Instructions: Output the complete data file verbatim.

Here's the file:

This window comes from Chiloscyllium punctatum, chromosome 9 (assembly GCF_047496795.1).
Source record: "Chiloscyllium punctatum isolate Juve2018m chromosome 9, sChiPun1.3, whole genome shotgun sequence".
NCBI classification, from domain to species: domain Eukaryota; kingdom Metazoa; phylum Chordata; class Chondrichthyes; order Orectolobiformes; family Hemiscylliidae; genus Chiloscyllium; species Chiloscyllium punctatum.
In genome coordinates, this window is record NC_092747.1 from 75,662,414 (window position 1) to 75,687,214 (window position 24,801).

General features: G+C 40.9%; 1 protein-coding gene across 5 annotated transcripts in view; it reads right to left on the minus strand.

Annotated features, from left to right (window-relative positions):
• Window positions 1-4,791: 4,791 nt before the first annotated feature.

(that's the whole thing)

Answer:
This window comes from Chiloscyllium punctatum, chromosome 9 (assembly GCF_047496795.1).
Source record: "Chiloscyllium punctatum isolate Juve2018m chromosome 9, sChiPun1.3, whole genome shotgun sequence".
NCBI classification, from domain to species: domain Eukaryota; kingdom Metazoa; phylum Chordata; class Chondrichthyes; order Orectolobiformes; family Hemiscylliidae; genus Chiloscyllium; species Chiloscyllium punctatum.
In genome coordinates, this window is record NC_092747.1 from 75,662,414 (window position 1) to 75,687,214 (window position 24,801).

General features: G+C 40.9%; 1 protein-coding gene across 5 annotated transcripts in view; it reads right to left on the minus strand.

Annotated features, from left to right (window-relative positions):
• Window positions 1-4,791: 4,791 nt before the first annotated feature.